Scientists from the University of Southampton fully charged a Nokia Lumia 925 in a matter of seconds by using lightning.
Scientists from the University of Southampton fully charged a Nokia Lumia 925 in a matter of seconds.
What could possibly charge a smartphone that quickly, you wonder?
The electrical source was plain, old lightning – well, actually, an artificial, lab-generated version of it.
Regardless, it was engineered to have the same heat and light power as Mother Nature’s version, but behave more predictably and be able to be controlled.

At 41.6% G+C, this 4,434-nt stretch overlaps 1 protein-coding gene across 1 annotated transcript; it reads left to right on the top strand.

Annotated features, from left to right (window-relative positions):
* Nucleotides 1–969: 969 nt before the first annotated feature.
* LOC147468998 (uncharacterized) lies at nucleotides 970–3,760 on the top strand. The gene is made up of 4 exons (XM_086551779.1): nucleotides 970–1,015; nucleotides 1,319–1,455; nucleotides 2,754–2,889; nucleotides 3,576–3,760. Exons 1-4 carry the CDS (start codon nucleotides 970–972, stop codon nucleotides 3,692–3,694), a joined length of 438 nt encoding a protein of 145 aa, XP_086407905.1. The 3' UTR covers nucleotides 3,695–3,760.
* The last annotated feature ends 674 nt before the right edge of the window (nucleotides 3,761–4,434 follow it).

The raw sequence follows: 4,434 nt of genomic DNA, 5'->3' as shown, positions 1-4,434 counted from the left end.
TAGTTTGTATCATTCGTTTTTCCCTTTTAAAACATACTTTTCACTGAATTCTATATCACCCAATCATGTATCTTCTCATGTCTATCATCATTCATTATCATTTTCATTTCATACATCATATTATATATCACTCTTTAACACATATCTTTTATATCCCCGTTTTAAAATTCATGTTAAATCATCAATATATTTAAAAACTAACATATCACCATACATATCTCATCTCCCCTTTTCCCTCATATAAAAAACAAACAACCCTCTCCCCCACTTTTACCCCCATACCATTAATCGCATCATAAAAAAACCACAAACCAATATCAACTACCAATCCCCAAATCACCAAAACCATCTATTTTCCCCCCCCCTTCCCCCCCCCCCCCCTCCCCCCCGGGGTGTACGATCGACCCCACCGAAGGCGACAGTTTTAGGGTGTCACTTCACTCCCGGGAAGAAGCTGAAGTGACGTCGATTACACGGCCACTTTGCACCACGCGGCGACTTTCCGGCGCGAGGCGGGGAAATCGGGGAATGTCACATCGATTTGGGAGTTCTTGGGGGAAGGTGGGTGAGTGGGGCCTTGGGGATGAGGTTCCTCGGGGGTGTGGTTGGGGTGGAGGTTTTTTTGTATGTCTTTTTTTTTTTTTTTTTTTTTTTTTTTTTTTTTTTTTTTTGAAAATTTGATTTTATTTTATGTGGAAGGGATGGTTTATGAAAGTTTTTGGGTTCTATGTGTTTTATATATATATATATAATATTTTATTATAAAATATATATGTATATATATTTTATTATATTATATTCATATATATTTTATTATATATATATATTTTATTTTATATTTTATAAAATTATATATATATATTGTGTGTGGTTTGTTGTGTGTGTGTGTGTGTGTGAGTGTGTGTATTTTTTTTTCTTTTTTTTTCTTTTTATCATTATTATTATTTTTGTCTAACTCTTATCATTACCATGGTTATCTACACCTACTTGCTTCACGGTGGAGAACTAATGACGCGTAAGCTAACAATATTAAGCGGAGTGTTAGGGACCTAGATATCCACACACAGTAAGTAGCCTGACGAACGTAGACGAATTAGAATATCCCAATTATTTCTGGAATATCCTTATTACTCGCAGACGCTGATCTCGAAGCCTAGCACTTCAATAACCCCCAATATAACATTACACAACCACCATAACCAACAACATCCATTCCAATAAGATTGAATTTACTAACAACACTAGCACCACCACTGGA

To create the phone charger they used an alternating current, a transformer, 200 thousand volts of electricity, a 12-inch air gap, and a second transformer.
Reportedly, what the team was most impressed by was how quickly the phone’s circuitry reined in the erratic signal and sucked up the power.
The eventual applications, though, are hoped to be much greater than just being able to charge phones in a hurry.
One of the scientists said, "This discovery proves devices can be charged with a current that passes through the air, and is a huge step towards understanding a natural power like lightning and harnessing its energy.
Cool as it was, they specifically asked that no one try to recreate the experiment at home or, even worse, attempt to use actual lightning.